The Short Run and the Long Run

BERLIN — It is odd to follow American politics at a distance. The instrumentation is the same — what the candidates say, what people write in the newspapers, discussions with people living in different parts of the country. But it is like watching events unfold through the other end of a spyglass.

The daily stories about the campaign are less interesting here — gay marriage, Ralph Nader, the outsourcing of jobs, the primaries. Stories about the candidates in the context of recent history seem to matter more.

Take the sharp difference of opinion about the significance of Howard Dean’s now-ended presidential candidacy that surfaced last Sunday between David Broder of the Washington Post and Todd Purdum of the New York Times.

Broder predicted that the Dean candidacy would turn out to be a landmark event in Democratic Party history. Not that his supporters would play much of a role in deciding whether John Kerry or John Edwards gets the nomination. Dean’s failed candidacy “may mean little in the politics of 2004,” wrote Broder, “but a great deal more in years to come.”

Why? Think of Barry Goldwater among Republicans, Broder continued. Or Eugene McCarthy or George McGovern for the Democrats

“Candidates who attract a passionate following — because of the issues they raise, rather than their own White House credentials — frequently launch their acolytes into political careers that become the next generation’s richest sources of leadership.”

“…Though they were seen as losers at the time, the energy they created in their campaigns fueled dozens of valuable legatees.”

Thus Ronald Reagan cut his teeth in the Goldwater campaign. Bill Clinton started his political career working for McGovern.

True, both Goldwater and McGovern gained their party’s nomination. But Dean is like them in one important respect, according to Broder.

“Though voters decided he did not have the personal qualities they seek in a president, his definition of the policy choices facing the country resonated so strongly that it changed the entire political environment.”

Purdum took the opposite position. The “supposedly smart money” had been wrong about Dean from the beginning. It was no more likely to be right at the end.

“Odds are good that some early post-mortems predicting his lasting impact may be similarly shortsighted.”

It was true enough that Dean had inspired a new generation of young volunteers, Purdum continued. But “their orange hats and intensity may have repelled as many voters as they energized.”

Moreover, Dean “lacked a broad public policy agenda that was sharply different from most of his rivals. He was for expanded health care, smaller tax cuts and a humbler foreign policy, but so, more or less, were they.” And his failure to deliver “an alternative economic plan of his own” ultimately helped bring him down.

This clearly is an exchange between a beat reporter who thinks that everything rides on what happens in the fall and an observer with a very long-time frame. (Broder is the dean of American political journalists.) But I take it to be something more. It represents the difference of opinion between those who expect much from the current election and those who expect little.

My money is on Broder.

The fact is that it was Dean who set the agenda for the coming election. Almost all the major positions of the emergent Democratic Party platform were developed by him. It is not clear how these positions will play out in the hands of others. But in time, they are capable of carrying the day.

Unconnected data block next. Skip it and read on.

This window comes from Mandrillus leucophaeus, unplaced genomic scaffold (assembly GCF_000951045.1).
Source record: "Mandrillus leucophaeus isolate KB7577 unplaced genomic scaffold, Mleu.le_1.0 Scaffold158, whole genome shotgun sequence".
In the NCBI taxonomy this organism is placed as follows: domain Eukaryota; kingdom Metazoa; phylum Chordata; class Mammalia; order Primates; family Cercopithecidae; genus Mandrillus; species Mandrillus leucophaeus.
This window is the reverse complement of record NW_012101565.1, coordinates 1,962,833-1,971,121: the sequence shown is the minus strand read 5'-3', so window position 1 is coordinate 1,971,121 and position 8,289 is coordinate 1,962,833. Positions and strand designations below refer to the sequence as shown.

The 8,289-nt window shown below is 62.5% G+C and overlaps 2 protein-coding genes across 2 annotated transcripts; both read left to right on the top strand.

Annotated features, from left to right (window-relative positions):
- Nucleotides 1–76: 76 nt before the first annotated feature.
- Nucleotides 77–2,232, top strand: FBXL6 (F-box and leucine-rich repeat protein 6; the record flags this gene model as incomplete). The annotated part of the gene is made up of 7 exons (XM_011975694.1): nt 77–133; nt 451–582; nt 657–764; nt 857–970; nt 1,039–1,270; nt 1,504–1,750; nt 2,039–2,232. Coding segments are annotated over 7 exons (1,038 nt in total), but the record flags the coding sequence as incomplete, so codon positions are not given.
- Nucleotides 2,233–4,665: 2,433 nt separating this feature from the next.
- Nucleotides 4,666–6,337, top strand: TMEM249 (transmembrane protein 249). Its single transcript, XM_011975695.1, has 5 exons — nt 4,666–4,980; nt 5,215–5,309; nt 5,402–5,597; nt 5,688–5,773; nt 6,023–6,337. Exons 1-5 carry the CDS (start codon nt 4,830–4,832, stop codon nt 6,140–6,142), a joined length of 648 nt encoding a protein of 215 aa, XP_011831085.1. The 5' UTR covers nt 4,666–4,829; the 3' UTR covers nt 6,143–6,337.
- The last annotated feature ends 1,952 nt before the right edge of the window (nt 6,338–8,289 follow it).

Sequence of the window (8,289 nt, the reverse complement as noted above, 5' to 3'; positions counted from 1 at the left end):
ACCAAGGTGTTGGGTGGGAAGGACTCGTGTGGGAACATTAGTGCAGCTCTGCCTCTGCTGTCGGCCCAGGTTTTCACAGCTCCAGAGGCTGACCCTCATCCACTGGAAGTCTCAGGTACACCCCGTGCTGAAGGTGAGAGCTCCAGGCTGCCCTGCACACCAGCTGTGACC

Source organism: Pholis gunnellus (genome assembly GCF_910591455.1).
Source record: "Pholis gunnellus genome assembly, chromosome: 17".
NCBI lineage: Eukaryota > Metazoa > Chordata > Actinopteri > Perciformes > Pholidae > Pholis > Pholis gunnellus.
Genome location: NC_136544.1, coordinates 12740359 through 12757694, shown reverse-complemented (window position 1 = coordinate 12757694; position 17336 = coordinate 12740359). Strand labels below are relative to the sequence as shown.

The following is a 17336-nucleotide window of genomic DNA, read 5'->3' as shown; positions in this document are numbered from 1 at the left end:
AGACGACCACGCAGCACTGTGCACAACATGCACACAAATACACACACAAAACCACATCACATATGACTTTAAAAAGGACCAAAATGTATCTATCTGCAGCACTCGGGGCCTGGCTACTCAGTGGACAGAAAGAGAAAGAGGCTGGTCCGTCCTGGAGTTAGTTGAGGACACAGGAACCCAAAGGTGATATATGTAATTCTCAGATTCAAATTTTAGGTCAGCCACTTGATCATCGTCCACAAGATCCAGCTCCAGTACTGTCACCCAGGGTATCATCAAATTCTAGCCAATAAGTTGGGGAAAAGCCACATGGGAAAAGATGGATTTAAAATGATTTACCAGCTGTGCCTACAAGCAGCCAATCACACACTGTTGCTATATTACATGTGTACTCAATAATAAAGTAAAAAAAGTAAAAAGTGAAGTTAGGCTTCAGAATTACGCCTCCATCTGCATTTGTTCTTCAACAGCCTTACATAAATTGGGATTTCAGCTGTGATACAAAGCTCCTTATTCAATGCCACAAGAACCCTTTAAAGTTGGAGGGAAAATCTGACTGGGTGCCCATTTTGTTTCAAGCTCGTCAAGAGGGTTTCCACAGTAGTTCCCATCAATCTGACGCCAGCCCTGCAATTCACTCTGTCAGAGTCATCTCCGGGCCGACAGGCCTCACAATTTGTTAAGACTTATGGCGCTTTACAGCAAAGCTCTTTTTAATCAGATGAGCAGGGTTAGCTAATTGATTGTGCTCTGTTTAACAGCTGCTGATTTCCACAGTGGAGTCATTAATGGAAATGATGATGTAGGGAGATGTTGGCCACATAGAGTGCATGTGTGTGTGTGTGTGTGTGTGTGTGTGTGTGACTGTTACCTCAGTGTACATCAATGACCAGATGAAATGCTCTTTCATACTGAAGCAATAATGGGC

Purdum thinks there was no “historical force” behind Dean, only anti-Bush backlash. I think he is wrong. Indeed, I suspect Dean’s influence will turn out to resemble that of Barry Goldwater more than anyone else.

Dean’s position on the war in Iraq was, I think, widely misunderstood. Had he succeeded in winning the nomination, almost certainly he would have moved towards the center.

He would have promised the same sort of responsible stewardship as that with which Dwight Eisenhower, having been elected in 1952, took over and ended Harry Truman’s Korean War in 1953.

For despite a certain amount of bungling in post-war Iraq, a less-pugnacious variant of the Bush doctrine is likely to remain US foreign policy for many years to come.

It was Dean, too, who was by far the sharpest critic of George Bush’s domestic strategy — enormous tax cuts despite looming crises in Social Security and Medicare funding.

As Broder wrote, “Almost single-handedly at first, [Dean] put those two topics on the agenda for the 2004 election, and they will remain there — though he is gone.” They will remain there after the election, too — until they are resolved.

John Kerry probably cannot win the presidency against George Bush. For the purposes of restoring a fairly widely-shared conviction that the country is “moving in the right direction,” it probably would not matter if he did. (The unexpected sometimes happens.) Each side is doomed to loathe the other’s standard-bearer for as long as he is on the scene.

Leaving aside the remote possibility of an Edwards presidency, whatever happens next won’t begin to heal the breach that developed before the 1992 election in the tradition of bipartisan consensus and fair play.

But starting in 2008, or, at the latest, in 2012, a Democratic Party candidate may emerge who can command a significant majority among voters in the general election. The Republican dominated Congress won’t change much, at least not quickly.

But with strong executive leadership, a return seems likely to the kind of politics that we like to think of as “progress” in the United States — along the lines of the interpretation of fiscal and social responsibility put forward this year by Howard Dean.